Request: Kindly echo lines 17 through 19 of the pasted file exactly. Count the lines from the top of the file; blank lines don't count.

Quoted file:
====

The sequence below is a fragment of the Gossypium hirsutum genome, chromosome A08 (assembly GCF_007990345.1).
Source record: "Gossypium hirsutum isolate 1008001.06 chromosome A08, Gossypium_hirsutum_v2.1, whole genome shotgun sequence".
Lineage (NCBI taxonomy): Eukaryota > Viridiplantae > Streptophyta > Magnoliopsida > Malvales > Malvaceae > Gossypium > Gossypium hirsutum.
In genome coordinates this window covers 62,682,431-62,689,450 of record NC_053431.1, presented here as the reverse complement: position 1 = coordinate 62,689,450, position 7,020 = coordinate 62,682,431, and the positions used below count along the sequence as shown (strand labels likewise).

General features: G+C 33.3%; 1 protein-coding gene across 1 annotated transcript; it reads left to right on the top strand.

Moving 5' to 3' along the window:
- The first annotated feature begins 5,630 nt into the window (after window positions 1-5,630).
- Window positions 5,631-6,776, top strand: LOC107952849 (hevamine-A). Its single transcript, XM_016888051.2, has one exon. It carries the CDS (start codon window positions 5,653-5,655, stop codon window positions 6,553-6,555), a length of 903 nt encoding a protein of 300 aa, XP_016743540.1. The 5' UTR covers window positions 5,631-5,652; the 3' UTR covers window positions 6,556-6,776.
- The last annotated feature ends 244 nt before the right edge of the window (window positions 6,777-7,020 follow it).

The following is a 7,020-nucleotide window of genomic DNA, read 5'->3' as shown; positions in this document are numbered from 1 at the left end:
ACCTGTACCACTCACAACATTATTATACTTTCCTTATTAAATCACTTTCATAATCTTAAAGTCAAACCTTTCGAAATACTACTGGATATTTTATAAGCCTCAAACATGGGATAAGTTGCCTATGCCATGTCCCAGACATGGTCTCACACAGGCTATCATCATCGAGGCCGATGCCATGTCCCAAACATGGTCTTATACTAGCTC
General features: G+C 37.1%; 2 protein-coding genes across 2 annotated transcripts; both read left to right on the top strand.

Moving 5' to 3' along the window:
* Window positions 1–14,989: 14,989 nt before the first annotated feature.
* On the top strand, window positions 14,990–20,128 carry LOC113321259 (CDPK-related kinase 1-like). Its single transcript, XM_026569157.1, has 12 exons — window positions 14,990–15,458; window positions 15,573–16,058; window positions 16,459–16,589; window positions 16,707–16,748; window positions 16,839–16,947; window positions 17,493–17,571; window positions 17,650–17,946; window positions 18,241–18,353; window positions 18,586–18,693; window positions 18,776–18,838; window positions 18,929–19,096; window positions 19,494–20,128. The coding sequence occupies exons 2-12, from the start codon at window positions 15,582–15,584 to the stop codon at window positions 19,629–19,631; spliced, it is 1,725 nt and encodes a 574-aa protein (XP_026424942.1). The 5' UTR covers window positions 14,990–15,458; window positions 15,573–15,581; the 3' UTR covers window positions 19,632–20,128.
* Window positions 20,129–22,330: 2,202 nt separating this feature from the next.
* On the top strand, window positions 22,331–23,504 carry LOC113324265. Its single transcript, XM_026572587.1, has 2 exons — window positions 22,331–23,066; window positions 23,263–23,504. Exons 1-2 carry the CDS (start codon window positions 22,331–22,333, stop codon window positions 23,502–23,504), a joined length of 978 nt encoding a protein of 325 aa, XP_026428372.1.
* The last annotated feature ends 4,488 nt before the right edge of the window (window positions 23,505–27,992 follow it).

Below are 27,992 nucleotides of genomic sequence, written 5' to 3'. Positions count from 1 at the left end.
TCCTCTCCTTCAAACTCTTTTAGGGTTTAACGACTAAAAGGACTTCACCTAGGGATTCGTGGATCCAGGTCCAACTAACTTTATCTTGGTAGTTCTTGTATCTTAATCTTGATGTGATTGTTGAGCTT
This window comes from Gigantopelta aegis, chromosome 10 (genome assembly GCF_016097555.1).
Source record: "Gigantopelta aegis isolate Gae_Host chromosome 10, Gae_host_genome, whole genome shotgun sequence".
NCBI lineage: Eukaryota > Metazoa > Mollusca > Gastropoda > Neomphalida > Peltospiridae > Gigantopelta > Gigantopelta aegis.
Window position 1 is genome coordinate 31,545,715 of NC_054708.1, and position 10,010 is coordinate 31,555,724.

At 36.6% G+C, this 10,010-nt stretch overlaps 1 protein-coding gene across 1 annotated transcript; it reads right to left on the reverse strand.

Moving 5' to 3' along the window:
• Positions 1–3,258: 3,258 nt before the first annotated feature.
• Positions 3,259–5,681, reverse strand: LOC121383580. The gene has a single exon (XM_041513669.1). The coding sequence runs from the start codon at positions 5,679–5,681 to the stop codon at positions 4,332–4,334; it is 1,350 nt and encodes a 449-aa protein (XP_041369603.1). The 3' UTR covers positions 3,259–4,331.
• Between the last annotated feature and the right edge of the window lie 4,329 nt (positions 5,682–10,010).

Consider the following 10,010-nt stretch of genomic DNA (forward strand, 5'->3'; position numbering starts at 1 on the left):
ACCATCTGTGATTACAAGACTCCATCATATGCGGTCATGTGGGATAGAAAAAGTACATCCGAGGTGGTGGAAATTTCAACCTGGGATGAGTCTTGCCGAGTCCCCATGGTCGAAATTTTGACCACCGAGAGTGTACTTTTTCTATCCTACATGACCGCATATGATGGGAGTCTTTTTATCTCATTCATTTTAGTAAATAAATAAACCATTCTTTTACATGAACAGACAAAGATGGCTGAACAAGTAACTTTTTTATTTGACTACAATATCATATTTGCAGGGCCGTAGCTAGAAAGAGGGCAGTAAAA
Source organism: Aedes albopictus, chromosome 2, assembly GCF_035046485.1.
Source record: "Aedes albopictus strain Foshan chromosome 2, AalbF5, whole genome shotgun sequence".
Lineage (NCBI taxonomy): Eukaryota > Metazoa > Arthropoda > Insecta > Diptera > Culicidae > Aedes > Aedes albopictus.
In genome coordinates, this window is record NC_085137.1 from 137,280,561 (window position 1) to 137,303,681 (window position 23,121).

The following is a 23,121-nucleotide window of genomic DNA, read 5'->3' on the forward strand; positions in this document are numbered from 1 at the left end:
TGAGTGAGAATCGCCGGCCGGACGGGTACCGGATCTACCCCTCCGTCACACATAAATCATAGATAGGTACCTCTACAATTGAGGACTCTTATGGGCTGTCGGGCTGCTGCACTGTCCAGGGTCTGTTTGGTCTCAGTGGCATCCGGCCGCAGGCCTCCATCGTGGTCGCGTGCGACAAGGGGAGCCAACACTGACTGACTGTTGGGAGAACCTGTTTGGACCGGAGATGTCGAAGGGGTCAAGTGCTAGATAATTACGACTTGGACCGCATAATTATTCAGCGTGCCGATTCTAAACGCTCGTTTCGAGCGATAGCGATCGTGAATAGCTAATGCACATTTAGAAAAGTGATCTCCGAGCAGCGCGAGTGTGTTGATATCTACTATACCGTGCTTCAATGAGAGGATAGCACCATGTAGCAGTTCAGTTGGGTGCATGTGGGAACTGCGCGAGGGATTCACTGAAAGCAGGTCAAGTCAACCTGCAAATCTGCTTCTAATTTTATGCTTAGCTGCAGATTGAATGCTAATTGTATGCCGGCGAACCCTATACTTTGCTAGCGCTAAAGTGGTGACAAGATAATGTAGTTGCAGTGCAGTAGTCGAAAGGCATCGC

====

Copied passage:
* On the top strand, window positions 22,331–23,504 carry LOC113324265. Its single transcript, XM_026572587.1, has 2 exons — window positions 22,331–23,066; window positions 23,263–23,504. Exons 1-2 carry the CDS (start codon window positions 22,331–22,333, stop codon window positions 23,502–23,504), a joined length of 978 nt encoding a protein of 325 aa, XP_026428372.1.
* The last annotated feature ends 4,488 nt before the right edge of the window (window positions 23,505–27,992 follow it).

Below are 27,992 nucleotides of genomic sequence, written 5' to 3'. Positions count from 1 at the left end.